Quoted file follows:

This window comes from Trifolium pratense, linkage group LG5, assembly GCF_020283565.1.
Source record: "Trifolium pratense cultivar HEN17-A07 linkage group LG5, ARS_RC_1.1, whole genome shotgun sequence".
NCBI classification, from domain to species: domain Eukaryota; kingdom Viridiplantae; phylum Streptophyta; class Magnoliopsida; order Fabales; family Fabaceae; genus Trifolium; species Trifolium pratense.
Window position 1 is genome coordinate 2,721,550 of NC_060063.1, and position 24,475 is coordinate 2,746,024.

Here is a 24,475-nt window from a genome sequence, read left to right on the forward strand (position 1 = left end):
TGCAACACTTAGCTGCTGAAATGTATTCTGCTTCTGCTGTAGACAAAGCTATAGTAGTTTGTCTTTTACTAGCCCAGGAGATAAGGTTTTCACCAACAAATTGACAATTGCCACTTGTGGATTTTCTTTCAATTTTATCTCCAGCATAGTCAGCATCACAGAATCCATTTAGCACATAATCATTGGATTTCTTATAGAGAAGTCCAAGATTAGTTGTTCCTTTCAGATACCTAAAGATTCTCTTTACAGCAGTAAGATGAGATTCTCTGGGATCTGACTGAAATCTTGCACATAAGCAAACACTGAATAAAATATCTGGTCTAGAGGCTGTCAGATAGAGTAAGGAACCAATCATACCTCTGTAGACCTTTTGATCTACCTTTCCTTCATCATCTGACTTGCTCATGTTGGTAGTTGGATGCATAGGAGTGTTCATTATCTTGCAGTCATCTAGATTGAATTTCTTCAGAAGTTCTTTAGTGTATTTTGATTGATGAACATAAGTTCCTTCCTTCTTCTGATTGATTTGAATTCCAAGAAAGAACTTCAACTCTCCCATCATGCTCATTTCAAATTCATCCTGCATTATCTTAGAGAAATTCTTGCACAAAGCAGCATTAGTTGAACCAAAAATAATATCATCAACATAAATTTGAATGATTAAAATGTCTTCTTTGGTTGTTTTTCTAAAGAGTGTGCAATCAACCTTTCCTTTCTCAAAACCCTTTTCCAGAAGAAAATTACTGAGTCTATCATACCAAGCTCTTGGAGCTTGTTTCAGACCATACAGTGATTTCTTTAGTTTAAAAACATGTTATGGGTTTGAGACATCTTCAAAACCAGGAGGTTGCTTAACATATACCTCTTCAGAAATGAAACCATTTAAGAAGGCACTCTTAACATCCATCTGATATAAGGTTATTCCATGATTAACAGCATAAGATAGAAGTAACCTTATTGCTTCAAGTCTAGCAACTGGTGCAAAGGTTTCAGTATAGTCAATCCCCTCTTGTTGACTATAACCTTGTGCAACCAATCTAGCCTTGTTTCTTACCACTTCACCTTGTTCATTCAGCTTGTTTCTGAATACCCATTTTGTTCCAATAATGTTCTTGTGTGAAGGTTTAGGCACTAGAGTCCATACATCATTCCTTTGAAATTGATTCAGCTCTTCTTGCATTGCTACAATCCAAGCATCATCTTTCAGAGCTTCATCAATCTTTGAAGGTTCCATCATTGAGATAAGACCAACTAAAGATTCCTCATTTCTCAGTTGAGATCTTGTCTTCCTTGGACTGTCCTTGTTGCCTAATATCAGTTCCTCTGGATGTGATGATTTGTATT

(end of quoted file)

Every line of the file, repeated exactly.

This window comes from Trifolium pratense, linkage group LG5, assembly GCF_020283565.1.
Source record: "Trifolium pratense cultivar HEN17-A07 linkage group LG5, ARS_RC_1.1, whole genome shotgun sequence".
NCBI classification, from domain to species: domain Eukaryota; kingdom Viridiplantae; phylum Streptophyta; class Magnoliopsida; order Fabales; family Fabaceae; genus Trifolium; species Trifolium pratense.
Window position 1 is genome coordinate 2,721,550 of NC_060063.1, and position 24,475 is coordinate 2,746,024.

Here is a 24,475-nt window from a genome sequence, read left to right on the forward strand (position 1 = left end):
TGCAACACTTAGCTGCTGAAATGTATTCTGCTTCTGCTGTAGACAAAGCTATAGTAGTTTGTCTTTTACTAGCCCAGGAGATAAGGTTTTCACCAACAAATTGACAATTGCCACTTGTGGATTTTCTTTCAATTTTATCTCCAGCATAGTCAGCATCACAGAATCCATTTAGCACATAATCATTGGATTTCTTATAGAGAAGTCCAAGATTAGTTGTTCCTTTCAGATACCTAAAGATTCTCTTTACAGCAGTAAGATGAGATTCTCTGGGATCTGACTGAAATCTTGCACATAAGCAAACACTGAATAAAATATCTGGTCTAGAGGCTGTCAGATAGAGTAAGGAACCAATCATACCTCTGTAGACCTTTTGATCTACCTTTCCTTCATCATCTGACTTGCTCATGTTGGTAGTTGGATGCATAGGAGTGTTCATTATCTTGCAGTCATCTAGATTGAATTTCTTCAGAAGTTCTTTAGTGTATTTTGATTGATGAACATAAGTTCCTTCCTTCTTCTGATTGATTTGAATTCCAAGAAAGAACTTCAACTCTCCCATCATGCTCATTTCAAATTCATCCTGCATTATCTTAGAGAAATTCTTGCACAAAGCAGCATTAGTTGAACCAAAAATAATATCATCAACATAAATTTGAATGATTAAAATGTCTTCTTTGGTTGTTTTTCTAAAGAGTGTGCAATCAACCTTTCCTTTCTCAAAACCCTTTTCCAGAAGAAAATTACTGAGTCTATCATACCAAGCTCTTGGAGCTTGTTTCAGACCATACAGTGATTTCTTTAGTTTAAAAACATGTTATGGGTTTGAGACATCTTCAAAACCAGGAGGTTGCTTAACATATACCTCTTCAGAAATGAAACCATTTAAGAAGGCACTCTTAACATCCATCTGATATAAGGTTATTCCATGATTAACAGCATAAGATAGAAGTAACCTTATTGCTTCAAGTCTAGCAACTGGTGCAAAGGTTTCAGTATAGTCAATCCCCTCTTGTTGACTATAACCTTGTGCAACCAATCTAGCCTTGTTTCTTACCACTTCACCTTGTTCATTCAGCTTGTTTCTGAATACCCATTTTGTTCCAATAATGTTCTTGTGTGAAGGTTTAGGCACTAGAGTCCATACATCATTCCTTTGAAATTGATTCAGCTCTTCTTGCATTGCTACAATCCAAGCATCATCTTTCAGAGCTTCATCAATCTTTGAAGGTTCCATCATTGAGATAAGACCAACTAAAGATTCCTCATTTCTCAGTTGAGATCTTGTCTTCCTTGGACTGTCCTTGTTGCCTAATATCAGTTCCTCTGGATGTGATGATTTGTATT